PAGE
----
Few words are as powerful as ‘why?’ When it comes to what our neighbours think, ‘why?’ helps us understand. When discussing issues of importance with our neighbours without a Christian worldview, it also helps us, and maybe them, to see that the worldview they hold is founded on shifting sands.

Consider your average secular Aussie. They believe people are the result of millions of years of chance mutation and natural selection. In this worldview, we are no different from the animals, simply more highly evolved.

But if that is the case, why do they believe people have value? It is still innate in our neighbours to believe that people should be treated well, and they are outraged (rightly) by the abuse and violence they see. They are horrified by atrocities like child sexual abuse, rape, murder, and other acts of violence.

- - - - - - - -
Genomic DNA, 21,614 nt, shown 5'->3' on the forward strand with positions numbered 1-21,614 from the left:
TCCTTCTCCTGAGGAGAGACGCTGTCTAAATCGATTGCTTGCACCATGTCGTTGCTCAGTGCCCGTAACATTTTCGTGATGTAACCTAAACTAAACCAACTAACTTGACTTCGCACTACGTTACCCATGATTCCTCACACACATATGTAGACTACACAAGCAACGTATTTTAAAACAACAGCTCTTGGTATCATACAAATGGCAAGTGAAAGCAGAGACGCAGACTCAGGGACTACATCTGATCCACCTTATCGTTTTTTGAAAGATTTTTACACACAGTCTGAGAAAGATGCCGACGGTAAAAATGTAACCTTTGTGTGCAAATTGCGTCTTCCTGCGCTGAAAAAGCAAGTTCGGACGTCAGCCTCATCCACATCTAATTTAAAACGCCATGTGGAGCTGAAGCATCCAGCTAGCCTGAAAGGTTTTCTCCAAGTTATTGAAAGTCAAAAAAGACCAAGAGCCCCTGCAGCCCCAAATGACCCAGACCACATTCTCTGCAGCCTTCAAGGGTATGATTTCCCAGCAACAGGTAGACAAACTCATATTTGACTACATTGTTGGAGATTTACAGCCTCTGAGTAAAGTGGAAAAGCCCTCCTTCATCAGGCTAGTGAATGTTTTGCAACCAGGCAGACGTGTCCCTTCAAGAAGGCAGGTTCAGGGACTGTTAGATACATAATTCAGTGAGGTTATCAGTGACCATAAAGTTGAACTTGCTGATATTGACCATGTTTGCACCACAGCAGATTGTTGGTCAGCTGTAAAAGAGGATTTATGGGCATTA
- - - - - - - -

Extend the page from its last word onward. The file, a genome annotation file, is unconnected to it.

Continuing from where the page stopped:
In the issue of abortion, there are women out there offended that their ‘rights’ over ‘their bodies’ are even being discussed, that abortion is still something to be debated. They believe that they should have bodily autonomy.

But why believe this? They have strong moral beliefs (some of them right, and some – like their commitment to abortion – is tragically wrong). But where do these come from?

According to their worldview, we are a random collection of molecules. Our thoughts are random chemical reactions in a random brain. So why do they act as if their belief about morality is so right? How can they trust it?

Their instinct that there is a true morality we should uphold (even if their understanding of it is woefully wrong) only makes sense in the Christian worldview, where people are made in God’s image (Gen 1:26). The next time you speak with someone and they make a morality claim, try asking them why.